dc.titleRed Means Sleep: Improving Sleep Through Nursing Researchen_GB
dc.contributor.authorDennison, Pamelaen_US
dc.author.detailsPamela Dennison, MSN, RN, ACNS-BC, CNL, University of Virginia Health System, Charlottesville, Virginia, USA, email: PDD8H@hscmail.mcc.virginia.eduen_US
dc.identifier.urihttp://hdl.handle.net/10755/182463-
dc.description.abstractPoor sleep is often reported by patients with psychiatric disorders. Our psychiatry units require 15 minute safety checks for each patient throughout the night. These checks are conducted using incandescent white light. Patients frequently report sleep disturbance due to the bright light. Red filter light has been shown to have no effect on circadian rhythms. We investigated the use of a red filtered flashlight for night checks. Materials included red filtered flashlights, a patient checklist noting asleep or awake, and a brief survey adapted from the Shut-I and National Sleep Foundation questionnaires. Quantity of sleep was measured using a convenience sample of patients on the inpatient psychiatric units during a 2-month period. One unit served as control group; the other experimental. Total possible hours of sleep were compared with actual hours slept. Fifty-seven patients completed at least one interview. Both quantity and quality of sleep improved with the use of the red filtered light, with some measures reaching statistical significance. Using regression analysis and adjusting for differences in units, when acutal and possible hours of sleep were compared, there was a 3.22% increase in hours slept when the red filtered flashlight was used. This finding was statistically significant. Our results indicate the use of red filtered light improved both quantity and quality of sleep. Nursing research led to a practice change, improved assessment of sleep, patient satisfaction and attention to correction of environmental factors affecting sleep. Nursing staff pride, confidence and teamwork were enhanced through this interdisciplinary clinical nursing research project.en_GB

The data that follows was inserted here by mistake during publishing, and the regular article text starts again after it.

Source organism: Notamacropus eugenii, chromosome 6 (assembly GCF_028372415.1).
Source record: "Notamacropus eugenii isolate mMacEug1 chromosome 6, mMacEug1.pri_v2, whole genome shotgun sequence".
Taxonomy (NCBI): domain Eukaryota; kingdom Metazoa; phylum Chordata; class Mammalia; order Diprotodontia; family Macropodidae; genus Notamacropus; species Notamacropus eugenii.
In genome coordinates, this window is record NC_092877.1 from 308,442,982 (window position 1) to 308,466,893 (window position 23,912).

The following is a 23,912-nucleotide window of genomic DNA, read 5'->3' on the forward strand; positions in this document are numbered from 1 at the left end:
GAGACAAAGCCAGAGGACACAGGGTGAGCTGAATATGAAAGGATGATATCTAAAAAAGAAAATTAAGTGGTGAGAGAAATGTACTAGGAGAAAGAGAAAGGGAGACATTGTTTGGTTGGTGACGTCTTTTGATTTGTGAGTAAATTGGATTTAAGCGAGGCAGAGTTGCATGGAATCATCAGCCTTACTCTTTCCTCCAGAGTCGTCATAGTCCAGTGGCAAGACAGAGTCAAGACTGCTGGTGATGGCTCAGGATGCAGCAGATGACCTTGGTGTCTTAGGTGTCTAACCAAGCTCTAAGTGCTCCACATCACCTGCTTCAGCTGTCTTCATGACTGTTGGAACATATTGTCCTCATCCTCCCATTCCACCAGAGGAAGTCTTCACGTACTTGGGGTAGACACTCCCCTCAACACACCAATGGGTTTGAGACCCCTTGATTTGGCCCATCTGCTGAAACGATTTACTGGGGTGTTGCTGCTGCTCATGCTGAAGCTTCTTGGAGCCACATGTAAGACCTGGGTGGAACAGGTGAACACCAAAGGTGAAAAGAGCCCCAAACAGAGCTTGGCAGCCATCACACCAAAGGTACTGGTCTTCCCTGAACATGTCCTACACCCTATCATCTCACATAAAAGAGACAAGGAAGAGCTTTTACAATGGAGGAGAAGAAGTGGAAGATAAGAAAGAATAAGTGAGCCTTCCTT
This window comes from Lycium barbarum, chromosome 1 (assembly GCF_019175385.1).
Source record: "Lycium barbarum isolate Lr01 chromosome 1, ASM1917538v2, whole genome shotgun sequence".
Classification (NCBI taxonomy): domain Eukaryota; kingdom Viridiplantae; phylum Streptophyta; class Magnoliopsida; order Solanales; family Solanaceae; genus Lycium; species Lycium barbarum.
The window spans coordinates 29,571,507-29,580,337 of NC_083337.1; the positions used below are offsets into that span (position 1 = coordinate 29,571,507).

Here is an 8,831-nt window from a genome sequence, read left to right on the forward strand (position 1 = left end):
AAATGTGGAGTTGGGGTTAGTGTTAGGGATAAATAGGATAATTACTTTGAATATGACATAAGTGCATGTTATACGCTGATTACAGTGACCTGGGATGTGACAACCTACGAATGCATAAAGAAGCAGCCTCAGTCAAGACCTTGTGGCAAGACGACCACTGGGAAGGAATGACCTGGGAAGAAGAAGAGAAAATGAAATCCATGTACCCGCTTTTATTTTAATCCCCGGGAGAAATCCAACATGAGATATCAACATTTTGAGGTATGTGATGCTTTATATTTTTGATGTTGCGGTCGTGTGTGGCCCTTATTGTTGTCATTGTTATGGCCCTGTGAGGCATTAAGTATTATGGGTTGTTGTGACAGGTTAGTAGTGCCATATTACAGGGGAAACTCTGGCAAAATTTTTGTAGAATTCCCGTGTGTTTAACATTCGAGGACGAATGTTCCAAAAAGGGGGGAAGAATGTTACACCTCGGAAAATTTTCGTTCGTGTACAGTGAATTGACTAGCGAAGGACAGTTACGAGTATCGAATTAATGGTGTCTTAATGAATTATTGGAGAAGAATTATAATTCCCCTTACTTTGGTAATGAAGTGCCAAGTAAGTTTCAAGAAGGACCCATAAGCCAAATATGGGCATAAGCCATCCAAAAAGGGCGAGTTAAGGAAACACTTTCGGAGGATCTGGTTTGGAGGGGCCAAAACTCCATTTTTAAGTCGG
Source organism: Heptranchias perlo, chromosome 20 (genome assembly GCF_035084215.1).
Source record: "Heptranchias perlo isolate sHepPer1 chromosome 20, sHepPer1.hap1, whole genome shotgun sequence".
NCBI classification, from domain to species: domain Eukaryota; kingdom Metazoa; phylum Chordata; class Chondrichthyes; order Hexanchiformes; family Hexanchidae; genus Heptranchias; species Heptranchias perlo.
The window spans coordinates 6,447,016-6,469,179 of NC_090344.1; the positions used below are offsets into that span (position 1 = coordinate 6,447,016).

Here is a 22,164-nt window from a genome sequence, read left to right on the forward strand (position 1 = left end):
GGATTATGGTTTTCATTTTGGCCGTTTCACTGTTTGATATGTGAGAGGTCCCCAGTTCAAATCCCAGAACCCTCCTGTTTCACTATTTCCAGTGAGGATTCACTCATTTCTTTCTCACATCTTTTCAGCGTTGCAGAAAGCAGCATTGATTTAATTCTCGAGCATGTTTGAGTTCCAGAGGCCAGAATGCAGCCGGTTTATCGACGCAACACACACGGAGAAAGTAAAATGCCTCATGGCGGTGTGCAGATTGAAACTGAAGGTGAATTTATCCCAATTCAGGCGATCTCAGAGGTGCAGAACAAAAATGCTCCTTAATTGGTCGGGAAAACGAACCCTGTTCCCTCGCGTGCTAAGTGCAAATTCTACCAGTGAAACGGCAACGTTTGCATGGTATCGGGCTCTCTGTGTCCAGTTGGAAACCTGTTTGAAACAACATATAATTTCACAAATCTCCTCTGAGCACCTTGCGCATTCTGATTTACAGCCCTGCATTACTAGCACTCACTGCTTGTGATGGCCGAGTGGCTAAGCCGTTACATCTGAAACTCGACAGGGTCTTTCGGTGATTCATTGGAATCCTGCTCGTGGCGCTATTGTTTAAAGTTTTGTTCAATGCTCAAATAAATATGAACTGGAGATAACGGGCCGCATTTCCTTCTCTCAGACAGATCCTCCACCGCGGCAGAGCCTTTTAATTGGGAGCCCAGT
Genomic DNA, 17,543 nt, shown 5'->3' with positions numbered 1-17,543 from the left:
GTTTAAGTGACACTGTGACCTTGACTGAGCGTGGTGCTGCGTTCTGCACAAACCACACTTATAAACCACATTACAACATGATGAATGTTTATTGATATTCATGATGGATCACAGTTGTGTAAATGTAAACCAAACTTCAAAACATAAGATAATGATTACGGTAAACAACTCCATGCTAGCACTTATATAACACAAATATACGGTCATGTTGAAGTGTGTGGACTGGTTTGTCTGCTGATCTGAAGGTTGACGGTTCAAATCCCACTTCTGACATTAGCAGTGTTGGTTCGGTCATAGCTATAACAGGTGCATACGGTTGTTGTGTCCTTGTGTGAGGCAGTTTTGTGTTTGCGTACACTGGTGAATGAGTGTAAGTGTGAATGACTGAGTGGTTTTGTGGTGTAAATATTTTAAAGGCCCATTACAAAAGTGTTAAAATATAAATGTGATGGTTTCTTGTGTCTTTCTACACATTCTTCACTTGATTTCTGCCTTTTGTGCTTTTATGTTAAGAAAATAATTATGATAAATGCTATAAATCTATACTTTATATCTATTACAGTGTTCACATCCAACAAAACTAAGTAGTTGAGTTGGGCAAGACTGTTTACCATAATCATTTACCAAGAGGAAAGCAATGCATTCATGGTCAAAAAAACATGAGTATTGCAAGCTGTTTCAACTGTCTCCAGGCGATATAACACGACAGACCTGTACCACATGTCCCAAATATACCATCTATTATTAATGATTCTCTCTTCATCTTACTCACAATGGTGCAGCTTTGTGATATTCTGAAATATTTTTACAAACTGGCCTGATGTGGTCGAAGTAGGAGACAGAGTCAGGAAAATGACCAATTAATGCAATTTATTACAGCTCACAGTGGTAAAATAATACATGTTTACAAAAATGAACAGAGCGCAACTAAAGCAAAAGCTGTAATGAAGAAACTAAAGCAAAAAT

dc.date.available2011-10-28T15:25:22Z-
dc.date.issued2011-10-28en_GB
dc.date.accessioned2011-10-28T15:25:22Z-
dc.conference.date2009en_US
dc.conference.nameANCC National Magnet Conferenceen_US
dc.conference.hostAmerican Nurses Credentialing Centeren_US
dc.conference.locationLouisville, Kentucky, USAen_US
dc.description"Magnet: Inspiring Innovation, Achieving Outcomes" was the theme and "Explore the relationship among leadership, innovation, and nursing practice outcomes" was the goal of the 13th American Nurses Credentialing Center (ANCC) National Magnet Conference, held 1-3 October, 2009 in Louisville, Kentucky, USA.en_US
dc.description.noteThis is an abstract-only submission. If the author has submitted a full-text item based on this abstract, you may find it by browsing the Virginia Henderson Global Nursing e-Repository by author. If author contact information is available in this abstract, please feel free to contact him or her with your queries regarding this submission. Alternatively, please contact the conference host, journal, or publisher (according to the circumstance) for further details regarding this item. If a citation is listed in this record, the item has been published and is available via open-access avenues or a journal/database subscription. Contact your library for assistance in obtaining the as-published article.-